What Does Public Purpose Mean?

Ordinarily, a government can exercise eminent domain only if its taking will be for a “public purpose” or “public use” – which may be expansively defined along the lines of public “safety, health, interest, or convenience”. Typically, the most common example of a “public use” is the taking of land to build or expand a public road or highway. Additionally, public use could also include the taking of land to build a school, municipal building or a public park. However, under Florida law, redevelopment of a “blighted” property or neighborhood solely for the purpose of removing the blight is prohibited.

If the government is seeking to take your property for anything other than a clear public purpose, you may be able to stop them. The lawyers at The Florida Property Rights Law Firm will help you understand the condemnation process and your rights as a Florida property owner. We’ll fight to help you keep your property and/or ensure that you receive full value for your property.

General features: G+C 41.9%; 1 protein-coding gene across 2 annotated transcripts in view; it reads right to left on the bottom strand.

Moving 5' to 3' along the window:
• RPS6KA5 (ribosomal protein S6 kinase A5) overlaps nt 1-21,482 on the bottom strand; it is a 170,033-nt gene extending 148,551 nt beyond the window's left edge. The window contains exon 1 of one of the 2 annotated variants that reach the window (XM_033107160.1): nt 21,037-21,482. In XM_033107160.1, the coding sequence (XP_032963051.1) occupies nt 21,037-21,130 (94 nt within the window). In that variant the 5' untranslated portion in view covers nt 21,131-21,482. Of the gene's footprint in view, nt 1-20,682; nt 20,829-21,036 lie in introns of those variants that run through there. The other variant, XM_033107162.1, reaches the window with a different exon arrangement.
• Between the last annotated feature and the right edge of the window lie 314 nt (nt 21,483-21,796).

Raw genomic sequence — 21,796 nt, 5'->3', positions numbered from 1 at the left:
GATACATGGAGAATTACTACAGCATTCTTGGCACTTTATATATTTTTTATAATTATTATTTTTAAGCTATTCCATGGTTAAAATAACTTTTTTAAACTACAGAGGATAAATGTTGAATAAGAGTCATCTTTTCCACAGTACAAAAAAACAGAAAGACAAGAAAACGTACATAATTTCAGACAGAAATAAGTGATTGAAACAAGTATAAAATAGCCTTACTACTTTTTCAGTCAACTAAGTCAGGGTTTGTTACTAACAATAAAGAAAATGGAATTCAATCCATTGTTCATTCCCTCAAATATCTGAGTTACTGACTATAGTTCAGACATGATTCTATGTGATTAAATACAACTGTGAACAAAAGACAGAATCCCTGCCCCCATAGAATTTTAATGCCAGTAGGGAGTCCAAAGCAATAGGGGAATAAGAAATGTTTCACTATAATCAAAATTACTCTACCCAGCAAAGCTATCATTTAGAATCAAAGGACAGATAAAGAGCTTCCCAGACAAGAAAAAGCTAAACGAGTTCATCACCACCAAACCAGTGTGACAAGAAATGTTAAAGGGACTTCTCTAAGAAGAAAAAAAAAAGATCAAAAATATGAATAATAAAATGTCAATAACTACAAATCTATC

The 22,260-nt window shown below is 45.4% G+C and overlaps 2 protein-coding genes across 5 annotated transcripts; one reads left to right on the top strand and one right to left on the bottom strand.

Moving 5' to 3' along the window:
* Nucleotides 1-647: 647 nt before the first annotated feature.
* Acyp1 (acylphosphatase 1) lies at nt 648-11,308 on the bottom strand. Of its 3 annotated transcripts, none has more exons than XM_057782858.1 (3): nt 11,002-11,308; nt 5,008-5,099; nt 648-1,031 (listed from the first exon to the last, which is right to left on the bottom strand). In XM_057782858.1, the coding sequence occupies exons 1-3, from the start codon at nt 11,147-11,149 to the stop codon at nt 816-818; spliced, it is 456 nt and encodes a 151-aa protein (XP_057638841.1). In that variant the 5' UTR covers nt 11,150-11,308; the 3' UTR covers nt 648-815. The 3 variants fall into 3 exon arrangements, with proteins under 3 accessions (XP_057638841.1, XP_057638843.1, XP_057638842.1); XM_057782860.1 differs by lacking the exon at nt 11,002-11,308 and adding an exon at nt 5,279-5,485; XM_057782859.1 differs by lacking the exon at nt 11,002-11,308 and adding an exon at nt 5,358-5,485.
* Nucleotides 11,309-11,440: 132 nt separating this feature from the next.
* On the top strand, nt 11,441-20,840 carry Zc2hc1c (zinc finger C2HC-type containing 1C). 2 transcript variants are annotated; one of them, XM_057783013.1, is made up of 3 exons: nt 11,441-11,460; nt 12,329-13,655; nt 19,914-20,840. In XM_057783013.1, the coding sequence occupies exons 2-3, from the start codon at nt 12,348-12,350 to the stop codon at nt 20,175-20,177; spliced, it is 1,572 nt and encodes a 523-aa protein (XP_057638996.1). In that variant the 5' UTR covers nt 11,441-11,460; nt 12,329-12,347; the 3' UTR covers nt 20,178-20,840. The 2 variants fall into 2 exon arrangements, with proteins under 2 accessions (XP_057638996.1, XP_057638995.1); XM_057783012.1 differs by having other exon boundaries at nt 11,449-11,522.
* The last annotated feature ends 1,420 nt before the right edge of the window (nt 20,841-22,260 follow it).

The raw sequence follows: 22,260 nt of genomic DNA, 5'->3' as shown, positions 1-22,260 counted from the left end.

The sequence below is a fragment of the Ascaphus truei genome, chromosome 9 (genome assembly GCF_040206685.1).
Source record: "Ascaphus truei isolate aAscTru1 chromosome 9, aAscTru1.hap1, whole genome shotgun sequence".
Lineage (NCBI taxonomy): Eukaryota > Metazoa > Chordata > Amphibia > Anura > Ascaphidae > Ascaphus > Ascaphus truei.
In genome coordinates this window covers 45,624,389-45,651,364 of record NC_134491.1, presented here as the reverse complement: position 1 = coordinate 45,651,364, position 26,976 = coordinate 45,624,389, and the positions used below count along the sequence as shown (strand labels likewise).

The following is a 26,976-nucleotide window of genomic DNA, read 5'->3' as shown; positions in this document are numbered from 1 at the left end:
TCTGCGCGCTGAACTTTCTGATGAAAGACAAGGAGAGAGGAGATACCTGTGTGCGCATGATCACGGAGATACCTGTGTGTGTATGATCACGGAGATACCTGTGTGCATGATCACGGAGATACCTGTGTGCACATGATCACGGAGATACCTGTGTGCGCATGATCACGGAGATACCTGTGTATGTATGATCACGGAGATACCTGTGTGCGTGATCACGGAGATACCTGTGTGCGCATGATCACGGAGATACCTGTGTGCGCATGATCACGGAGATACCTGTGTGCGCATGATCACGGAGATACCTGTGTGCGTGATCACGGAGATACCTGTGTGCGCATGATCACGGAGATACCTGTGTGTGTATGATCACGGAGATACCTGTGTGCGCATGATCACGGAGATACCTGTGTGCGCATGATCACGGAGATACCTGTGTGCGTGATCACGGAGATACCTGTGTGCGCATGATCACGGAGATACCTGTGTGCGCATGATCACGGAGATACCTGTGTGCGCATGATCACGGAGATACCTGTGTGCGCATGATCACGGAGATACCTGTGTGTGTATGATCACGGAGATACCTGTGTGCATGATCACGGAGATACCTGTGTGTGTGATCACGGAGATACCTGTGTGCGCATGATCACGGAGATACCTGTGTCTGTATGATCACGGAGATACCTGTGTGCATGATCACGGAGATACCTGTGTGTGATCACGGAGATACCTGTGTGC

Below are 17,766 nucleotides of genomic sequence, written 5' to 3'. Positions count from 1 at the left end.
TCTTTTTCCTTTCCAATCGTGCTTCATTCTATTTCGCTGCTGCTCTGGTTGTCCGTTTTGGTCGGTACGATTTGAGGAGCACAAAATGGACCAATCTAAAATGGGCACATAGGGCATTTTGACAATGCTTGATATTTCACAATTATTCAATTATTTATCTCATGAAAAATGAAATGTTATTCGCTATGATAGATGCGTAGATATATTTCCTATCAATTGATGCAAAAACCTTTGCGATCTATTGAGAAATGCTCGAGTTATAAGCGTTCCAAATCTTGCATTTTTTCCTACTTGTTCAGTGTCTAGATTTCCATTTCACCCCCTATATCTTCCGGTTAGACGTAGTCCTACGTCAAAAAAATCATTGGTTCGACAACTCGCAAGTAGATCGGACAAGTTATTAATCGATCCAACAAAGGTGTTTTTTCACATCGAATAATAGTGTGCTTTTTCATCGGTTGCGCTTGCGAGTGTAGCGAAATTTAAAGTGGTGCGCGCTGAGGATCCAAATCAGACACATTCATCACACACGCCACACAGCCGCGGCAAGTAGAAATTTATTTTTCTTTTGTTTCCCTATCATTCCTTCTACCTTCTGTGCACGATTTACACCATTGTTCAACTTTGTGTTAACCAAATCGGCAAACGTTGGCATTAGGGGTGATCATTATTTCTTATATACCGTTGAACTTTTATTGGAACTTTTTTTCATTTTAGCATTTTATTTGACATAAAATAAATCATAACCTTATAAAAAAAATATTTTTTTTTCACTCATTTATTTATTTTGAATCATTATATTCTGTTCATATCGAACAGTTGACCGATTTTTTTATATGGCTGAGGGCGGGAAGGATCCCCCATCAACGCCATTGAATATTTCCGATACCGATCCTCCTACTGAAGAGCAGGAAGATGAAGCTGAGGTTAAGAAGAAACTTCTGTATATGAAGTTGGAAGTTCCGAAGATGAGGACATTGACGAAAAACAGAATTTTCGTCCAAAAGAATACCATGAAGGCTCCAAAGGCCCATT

Our eminent domain lawyers represent private property and business owners throughout the State of Florida. We don’t charge for an initial consultation and in most cases, the government has to pay your court costs and our attorneys’ fees. Please call or email us today to schedule your initial consultation.

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